Want to feel more alert? To keep up your mental energy and focus, you’ve got to eat the right foods at the right time.
A client recently complained that she suffered from ‘brain fog.’ “My mental energy is shot and I can’t focus.” So, she wondered, “Is it something I’m eating?” Possibly. But more likely it’s what she’s not eating that’s leaving her mental energy flagging. As a full-time student and a new mom, her eating patterns have been erratic, and she often grabs something on the run and relies on coffee to keep her going. Without the right foods to give her brain the fuel it needs, she can’t possibly expect to keep her mental energy in high gear.
The next time your mental energy is fading and you feel like you can’t string two sentences together, think back. When did you last eat? What did you have? Have you been drinking enough liquids? Skipped meals, unbalanced meals, and dehydration can all zap your mental energy and focus. And don’t forget that getting adequate sleep and rest is part of the equation, too.
What is mental energy, anyway? It’s actually got several features, including your overall mood, your motivation, as well as your attention and focus. When your mental engine is revved up, there’s a good chance your diet had something to do with it. So, here’s some “food for thought.”
Glucose is the only fuel that normally feeds your brain cells, and it’s derived from the carbohydrates in your diet. After they’re broken down during the digestive process, carbohydrates enter the bloodstream as glucose (your ‘blood sugar’).
Since your brain is active 24/7, it has high energy demands—higher, in fact, than any other cells in your body. And since brain cells, called neurons, can’t store glucose, your brain needs a continuous supply. Stick with the healthy carbs—fruits, vegetables and whole grains—to give your brain the fuel it craves. These high fiber foods take time to digest, which leads to a gradual release of glucose into your system. On the other hand, a meal high in refined carbohydrates, like starchy, sugary foods, can actually backfire on you. Since these foods are digested relatively quickly, you may experience a quick rise in your blood sugar—often followed by a quick drop. And that blood sugar ‘crash’ can make you feel mentally sluggish.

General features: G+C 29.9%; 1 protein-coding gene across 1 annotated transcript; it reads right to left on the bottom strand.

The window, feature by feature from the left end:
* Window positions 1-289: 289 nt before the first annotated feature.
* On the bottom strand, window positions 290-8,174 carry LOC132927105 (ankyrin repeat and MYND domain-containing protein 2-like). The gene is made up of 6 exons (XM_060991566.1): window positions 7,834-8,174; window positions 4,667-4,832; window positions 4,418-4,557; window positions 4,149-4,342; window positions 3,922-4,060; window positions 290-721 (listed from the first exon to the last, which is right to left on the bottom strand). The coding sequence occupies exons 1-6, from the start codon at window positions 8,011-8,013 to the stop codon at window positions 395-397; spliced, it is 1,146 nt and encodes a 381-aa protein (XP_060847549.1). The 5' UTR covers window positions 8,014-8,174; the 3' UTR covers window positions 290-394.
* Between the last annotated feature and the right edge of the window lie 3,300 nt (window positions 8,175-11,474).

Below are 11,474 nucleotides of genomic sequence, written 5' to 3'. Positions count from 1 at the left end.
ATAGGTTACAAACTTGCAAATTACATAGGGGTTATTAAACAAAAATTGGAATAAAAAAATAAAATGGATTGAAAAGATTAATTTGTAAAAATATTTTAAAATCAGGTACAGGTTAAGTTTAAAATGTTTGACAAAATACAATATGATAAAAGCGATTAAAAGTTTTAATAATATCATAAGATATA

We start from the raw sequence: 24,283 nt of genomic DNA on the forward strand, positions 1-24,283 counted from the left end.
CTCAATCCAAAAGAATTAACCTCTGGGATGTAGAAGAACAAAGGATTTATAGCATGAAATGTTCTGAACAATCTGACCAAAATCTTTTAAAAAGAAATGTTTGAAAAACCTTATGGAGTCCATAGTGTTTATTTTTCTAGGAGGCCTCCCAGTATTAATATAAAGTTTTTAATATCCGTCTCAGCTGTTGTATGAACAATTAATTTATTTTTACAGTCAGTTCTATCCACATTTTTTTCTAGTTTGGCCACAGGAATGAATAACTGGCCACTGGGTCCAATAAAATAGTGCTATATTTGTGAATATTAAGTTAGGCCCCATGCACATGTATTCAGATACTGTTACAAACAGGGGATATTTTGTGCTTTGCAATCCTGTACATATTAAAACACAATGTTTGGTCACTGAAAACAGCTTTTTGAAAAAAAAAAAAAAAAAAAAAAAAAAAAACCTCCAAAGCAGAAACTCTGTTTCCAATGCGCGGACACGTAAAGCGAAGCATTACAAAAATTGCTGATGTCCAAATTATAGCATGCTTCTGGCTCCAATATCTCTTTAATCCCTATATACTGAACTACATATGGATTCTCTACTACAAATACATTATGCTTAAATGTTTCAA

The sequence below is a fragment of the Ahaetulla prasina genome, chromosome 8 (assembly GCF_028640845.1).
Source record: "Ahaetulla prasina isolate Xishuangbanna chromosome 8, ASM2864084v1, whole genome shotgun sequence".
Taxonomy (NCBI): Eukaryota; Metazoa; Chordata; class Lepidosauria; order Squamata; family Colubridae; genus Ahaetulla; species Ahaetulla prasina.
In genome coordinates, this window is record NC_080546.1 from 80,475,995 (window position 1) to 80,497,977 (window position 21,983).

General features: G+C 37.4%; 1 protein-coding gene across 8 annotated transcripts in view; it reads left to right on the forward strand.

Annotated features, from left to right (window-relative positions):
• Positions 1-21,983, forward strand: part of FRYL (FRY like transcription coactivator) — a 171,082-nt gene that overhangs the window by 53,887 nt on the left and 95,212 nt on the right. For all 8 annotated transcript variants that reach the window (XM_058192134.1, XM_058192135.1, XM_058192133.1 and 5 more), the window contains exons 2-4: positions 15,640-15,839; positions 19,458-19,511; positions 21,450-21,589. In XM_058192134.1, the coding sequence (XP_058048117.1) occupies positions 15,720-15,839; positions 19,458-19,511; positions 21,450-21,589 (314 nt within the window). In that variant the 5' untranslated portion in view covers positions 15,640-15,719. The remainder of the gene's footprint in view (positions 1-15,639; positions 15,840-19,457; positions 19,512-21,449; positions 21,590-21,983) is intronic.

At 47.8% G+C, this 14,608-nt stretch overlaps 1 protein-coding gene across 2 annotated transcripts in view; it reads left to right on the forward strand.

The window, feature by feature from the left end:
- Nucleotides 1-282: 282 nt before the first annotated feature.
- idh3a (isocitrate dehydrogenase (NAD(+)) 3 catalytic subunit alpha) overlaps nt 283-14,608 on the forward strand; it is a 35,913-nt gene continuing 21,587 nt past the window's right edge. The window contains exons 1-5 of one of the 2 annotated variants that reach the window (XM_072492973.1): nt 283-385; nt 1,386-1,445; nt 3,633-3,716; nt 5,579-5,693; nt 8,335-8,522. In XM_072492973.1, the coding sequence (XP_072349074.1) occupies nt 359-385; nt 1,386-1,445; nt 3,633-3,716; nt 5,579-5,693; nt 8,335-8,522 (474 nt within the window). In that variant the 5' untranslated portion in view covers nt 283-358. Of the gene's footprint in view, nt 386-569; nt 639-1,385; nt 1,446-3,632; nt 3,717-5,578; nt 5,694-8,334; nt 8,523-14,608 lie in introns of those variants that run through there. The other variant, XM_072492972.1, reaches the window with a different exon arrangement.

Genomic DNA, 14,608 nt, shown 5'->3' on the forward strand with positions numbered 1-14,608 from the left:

Since your brain wants a steady source of glucose, it’s important to eat at regular intervals throughout the day to keep your mental energy from taking a nosedive. Aim for small meals and snacks every 3-4 hours.
There’s plenty to be said about the importance of breakfast, and giving your brain a boost is just another reason to fuel up first thing. While you were sleeping, your brain was plenty busy. It burned through lots of fuel overnight, and the tank is pretty empty by morning. Do your brain a favor and start your day with a well-balanced breakfast that includes both healthy carbohydrates and a shot of protein.
Even though your brain doesn’t use protein directly for fuel, it does use amino acids (derived from the proteins that you eat) to manufacture important brain chemicals. Tyrosine, for example, is an amino acid found in poultry, fish, dairy products, nuts and beans that your body uses to make a brain chemical called dopamine, which promotes alertness and brain activity. Another amino acid, called tryptophan (also found in seafood, poultry, dairy products and soybeans), is needed to make another brain chemical called serotonin, which leads to feelings of calmness and contentment.
When your body is dehydrated, it can affect your mood and your energy level. Mild dehydration reduces alertness and your ability to concentrate. By the time you feel thirsty, your mental energy has already taken a hit. Water is always a good choice, but coffee and tea in moderation are fine, too. Caffeine-containing beverages may help with focus and concentration—but be smart about it. You don’t want to ignore your diet and simply rely on caffeine to keep you going through the day. You need to hydrate properly and eat right. Be sure to monitor your own response to the caffeine you’re taking in. If it makes you jittery or keeps you up at night, you’d be wise to cut back. Using caffeine for a brain boost during the day won’t do you much good if it interferes with a good night’s sleep.
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